— Alison Frankel writes the On the Case blog for Thomson Reuters News & Insight (). The views expressed are her own. —
By Alison Frankel
NEW YORK, Nov 17 (Reuters) - Journalists and public interest groups have known for years that the U.S. government can be a rich source of information for those who have the tenacity to file — and occasionally litigate — Freedom of Information Act requests. Traditionally it’s much less common for private lawyers to rely on FOIA; they’re more likely to skip the bureaucratic hassles and demand discovery directly from the other side.
But not always. I told you last month about Lieff Cabraser Heimann & Bernstein’s tactic of suing the Justice Department for FOIA violations in order to obtain information in private antitrust follow-ons to DOJ price-fixing investigations. Lieff Cabraser has filed three FOIA suits against Justice, and twice the litigation has led to document production (though in one of those instances, it was the defendants who were ordered to cough up the discovery).
On Wednesday, a lawyer for 15 U.S. plaintiffs who claim they suffered birth defects because their mothers took the morning-sickness drug Thalidomide sued the U.S. Department of Health and Human Services for FOIA violations. The nine-page complaint, filed in the U.S. District Court for the Western District of Texas, asserts that the Food and Drug Administration (part of HHS) has improperly failed to turn over documents the lawyer, Kay Reeves of Gordon & Reeves, began requesting more than a year ago. According to the complaint, the government has informed Reeves that some of the materials — which relate to a Thalidomide clinical trial conducted in the United States more than 50 years ago — are in the National Archives and processing the FOIA request will take as long as 18 months. (I left a message requesting comment at the FDA, but didn’t hear back.)
The plaintiffs, most of whom have suffered birth defects on only one side of their bodies, assert that new evidence of Thalidomide’s effects, uncovered via the drug’s rebirth as a cancer treatment, suggests that their injuries could have been caused by Thalidomide. (It was previously believed that the drug caused only bilateral defects.) The alleged victims also claim that Thalidomide was more widely prescribed in the United States than was previously thought.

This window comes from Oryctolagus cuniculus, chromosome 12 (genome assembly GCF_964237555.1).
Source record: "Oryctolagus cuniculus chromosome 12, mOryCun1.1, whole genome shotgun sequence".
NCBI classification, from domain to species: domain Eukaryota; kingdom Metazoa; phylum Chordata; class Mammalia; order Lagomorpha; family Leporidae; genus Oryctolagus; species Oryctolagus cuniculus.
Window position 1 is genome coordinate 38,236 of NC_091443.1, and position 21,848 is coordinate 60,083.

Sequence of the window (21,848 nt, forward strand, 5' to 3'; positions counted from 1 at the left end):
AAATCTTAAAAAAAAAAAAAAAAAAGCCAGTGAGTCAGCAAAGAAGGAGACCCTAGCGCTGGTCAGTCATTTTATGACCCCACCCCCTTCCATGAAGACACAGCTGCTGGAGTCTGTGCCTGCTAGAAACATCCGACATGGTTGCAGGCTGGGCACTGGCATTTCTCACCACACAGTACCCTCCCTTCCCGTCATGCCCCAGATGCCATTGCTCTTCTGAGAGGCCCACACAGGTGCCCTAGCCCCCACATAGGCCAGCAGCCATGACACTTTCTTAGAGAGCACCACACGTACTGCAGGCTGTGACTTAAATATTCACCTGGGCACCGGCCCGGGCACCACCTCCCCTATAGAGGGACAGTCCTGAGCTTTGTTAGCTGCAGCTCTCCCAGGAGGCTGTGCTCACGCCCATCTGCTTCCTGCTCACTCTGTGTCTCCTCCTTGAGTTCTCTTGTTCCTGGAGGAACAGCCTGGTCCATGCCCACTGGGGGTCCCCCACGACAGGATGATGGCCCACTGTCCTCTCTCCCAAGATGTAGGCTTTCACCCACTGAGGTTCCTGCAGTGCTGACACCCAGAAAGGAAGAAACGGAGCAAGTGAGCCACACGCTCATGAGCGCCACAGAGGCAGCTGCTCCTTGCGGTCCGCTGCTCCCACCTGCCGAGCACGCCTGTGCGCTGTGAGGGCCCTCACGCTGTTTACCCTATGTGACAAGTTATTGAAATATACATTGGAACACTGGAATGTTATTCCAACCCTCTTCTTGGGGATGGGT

The plaintiffs may need to get hold of the FDA records to keep their case alive, said Nick Styant-Browne of Hagens Berman, which is co-lead on the Thalidomide suit with Gordon & Reeves. “Eventually this is information we can obtain from the defendants, but that’s a long way off,” he said. The defendants, led by GlaxoSmithKline , have already indicated plans to move to dismiss the personal injury suit on statute of limitations, jurisdictional, and other grounds, according to Styant-Browne. Those dismissal motions, he said, could come before the plaintiffs are granted discovery, so getting the FDA records that link his clients to Thalidomide is crucial. “At a minimum, we’ve been trying to get the list of doctors, identifying those who gave the drug to pregnant women,” he said. “That’s basic information. People need to be able to confirm a link to their injuries.”
One complication, Styant-Browne said, may be that some of the documents were apparently designated as confidential decades ago, before the Freedom of Information law was even enacted. “That may be playing into the FDA decision,” he said.
Hagens Berman, he added, has filed FOIA suits in other cases, but never in circumstances like this. “This case is kind of poignant,” Styant-Browne said. “It’s not like we’re asking for financial information. This goes right to the heart of our clients’ lives. It’s sad they’ve been driven to file this suit as a last resort.”
Glaxo counsel Michael Scott of Reed Smith declined to comment on the FOIA suit.
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